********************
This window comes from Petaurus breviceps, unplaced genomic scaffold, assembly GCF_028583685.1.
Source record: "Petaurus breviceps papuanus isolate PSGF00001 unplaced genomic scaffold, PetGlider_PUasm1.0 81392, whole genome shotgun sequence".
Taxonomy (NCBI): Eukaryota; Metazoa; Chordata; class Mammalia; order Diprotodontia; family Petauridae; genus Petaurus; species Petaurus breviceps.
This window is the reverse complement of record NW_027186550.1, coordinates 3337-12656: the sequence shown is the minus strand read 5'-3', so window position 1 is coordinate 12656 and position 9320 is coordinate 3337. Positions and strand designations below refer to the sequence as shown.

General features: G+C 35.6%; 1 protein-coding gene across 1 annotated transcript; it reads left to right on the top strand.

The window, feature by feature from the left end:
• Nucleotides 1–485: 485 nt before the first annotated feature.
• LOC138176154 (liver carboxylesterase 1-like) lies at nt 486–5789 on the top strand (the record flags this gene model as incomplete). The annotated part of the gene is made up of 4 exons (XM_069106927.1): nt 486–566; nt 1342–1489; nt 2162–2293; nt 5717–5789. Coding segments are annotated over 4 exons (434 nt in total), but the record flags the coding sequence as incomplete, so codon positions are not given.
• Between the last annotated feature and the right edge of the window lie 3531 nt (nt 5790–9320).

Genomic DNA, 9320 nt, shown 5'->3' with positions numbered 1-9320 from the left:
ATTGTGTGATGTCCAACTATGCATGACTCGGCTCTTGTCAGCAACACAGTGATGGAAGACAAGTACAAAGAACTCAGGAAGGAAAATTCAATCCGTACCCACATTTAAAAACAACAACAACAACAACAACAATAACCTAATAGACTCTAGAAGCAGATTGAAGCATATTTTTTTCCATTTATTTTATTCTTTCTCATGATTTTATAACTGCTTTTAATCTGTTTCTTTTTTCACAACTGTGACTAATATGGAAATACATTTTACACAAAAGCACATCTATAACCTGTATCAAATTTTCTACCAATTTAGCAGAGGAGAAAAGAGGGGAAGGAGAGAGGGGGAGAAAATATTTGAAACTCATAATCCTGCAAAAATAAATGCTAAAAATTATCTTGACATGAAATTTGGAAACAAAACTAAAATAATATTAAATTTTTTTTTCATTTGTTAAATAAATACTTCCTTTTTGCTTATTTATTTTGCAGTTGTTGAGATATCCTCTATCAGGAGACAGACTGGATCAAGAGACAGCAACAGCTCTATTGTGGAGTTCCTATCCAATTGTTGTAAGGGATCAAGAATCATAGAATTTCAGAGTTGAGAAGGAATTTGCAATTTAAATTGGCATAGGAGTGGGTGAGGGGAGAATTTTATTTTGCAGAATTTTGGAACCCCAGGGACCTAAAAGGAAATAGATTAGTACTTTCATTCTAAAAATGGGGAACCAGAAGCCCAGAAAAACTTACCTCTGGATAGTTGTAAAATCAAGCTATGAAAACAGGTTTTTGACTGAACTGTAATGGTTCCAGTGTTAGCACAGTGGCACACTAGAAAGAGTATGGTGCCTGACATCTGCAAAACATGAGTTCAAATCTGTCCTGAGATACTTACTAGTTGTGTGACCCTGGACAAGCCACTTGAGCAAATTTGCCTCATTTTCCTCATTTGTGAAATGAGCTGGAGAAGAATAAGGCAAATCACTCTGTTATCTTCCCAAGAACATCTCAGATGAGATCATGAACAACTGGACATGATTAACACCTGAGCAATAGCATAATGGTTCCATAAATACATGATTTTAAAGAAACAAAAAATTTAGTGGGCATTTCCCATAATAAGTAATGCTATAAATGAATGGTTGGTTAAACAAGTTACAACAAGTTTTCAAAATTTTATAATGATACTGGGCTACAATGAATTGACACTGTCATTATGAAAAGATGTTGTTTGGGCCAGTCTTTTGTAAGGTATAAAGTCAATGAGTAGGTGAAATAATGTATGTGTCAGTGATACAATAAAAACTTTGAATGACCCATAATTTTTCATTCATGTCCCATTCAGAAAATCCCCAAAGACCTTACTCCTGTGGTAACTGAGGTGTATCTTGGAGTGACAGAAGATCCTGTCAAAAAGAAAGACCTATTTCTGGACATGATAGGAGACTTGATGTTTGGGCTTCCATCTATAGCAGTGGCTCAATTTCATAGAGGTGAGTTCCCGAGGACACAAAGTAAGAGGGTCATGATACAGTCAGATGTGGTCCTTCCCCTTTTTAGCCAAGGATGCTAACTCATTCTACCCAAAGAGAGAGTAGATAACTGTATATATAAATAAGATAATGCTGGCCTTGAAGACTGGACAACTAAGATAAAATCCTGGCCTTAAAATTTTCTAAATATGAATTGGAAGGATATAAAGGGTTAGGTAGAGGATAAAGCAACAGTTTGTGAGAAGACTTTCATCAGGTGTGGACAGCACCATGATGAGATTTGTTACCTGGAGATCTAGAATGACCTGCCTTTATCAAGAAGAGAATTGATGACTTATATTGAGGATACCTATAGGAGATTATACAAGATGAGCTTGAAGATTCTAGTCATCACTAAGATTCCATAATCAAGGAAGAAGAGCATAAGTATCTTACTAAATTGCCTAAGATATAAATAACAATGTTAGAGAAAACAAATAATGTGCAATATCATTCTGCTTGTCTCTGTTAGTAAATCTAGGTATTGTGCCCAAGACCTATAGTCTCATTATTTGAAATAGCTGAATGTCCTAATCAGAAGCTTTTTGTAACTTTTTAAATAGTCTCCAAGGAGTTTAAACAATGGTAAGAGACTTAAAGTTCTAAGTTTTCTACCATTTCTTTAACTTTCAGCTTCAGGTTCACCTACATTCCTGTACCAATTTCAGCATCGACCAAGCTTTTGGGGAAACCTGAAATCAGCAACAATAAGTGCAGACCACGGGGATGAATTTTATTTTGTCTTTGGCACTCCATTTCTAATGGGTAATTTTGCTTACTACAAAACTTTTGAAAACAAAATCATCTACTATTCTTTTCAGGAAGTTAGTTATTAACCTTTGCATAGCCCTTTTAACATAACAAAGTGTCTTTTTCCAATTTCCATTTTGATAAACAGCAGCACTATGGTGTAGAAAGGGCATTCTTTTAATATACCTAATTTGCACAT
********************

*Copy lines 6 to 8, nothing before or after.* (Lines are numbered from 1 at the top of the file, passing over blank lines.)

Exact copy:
The window, feature by feature from the left end:
• Nucleotides 1–485: 485 nt before the first annotated feature.
• LOC138176154 (liver carboxylesterase 1-like) lies at nt 486–5789 on the top strand (the record flags this gene model as incomplete). The annotated part of the gene is made up of 4 exons (XM_069106927.1): nt 486–566; nt 1342–1489; nt 2162–2293; nt 5717–5789. Coding segments are annotated over 4 exons (434 nt in total), but the record flags the coding sequence as incomplete, so codon positions are not given.